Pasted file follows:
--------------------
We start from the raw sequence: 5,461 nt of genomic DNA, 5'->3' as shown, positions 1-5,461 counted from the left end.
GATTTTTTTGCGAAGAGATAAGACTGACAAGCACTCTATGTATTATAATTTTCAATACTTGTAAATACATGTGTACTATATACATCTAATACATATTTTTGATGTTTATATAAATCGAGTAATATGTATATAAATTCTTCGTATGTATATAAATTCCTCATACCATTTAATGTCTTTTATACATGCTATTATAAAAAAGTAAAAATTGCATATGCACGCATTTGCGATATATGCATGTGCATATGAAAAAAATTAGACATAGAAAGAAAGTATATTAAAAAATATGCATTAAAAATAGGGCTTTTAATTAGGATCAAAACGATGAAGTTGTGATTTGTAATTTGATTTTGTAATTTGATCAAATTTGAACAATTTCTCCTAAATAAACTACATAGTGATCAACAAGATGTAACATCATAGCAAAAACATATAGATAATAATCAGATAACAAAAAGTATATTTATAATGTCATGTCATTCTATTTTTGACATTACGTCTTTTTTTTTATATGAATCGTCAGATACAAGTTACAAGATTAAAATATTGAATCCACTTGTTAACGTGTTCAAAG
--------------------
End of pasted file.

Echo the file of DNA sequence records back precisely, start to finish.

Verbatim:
We start from the raw sequence: 5,461 nt of genomic DNA, 5'->3' as shown, positions 1-5,461 counted from the left end.
GATTTTTTTGCGAAGAGATAAGACTGACAAGCACTCTATGTATTATAATTTTCAATACTTGTAAATACATGTGTACTATATACATCTAATACATATTTTTGATGTTTATATAAATCGAGTAATATGTATATAAATTCTTCGTATGTATATAAATTCCTCATACCATTTAATGTCTTTTATACATGCTATTATAAAAAAGTAAAAATTGCATATGCACGCATTTGCGATATATGCATGTGCATATGAAAAAAATTAGACATAGAAAGAAAGTATATTAAAAAATATGCATTAAAAATAGGGCTTTTAATTAGGATCAAAACGATGAAGTTGTGATTTGTAATTTGATTTTGTAATTTGATCAAATTTGAACAATTTCTCCTAAATAAACTACATAGTGATCAACAAGATGTAACATCATAGCAAAAACATATAGATAATAATCAGATAACAAAAAGTATATTTATAATGTCATGTCATTCTATTTTTGACATTACGTCTTTTTTTTTATATGAATCGTCAGATACAAGTTACAAGATTAAAATATTGAATCCACTTGTTAACGTGTTCAAAG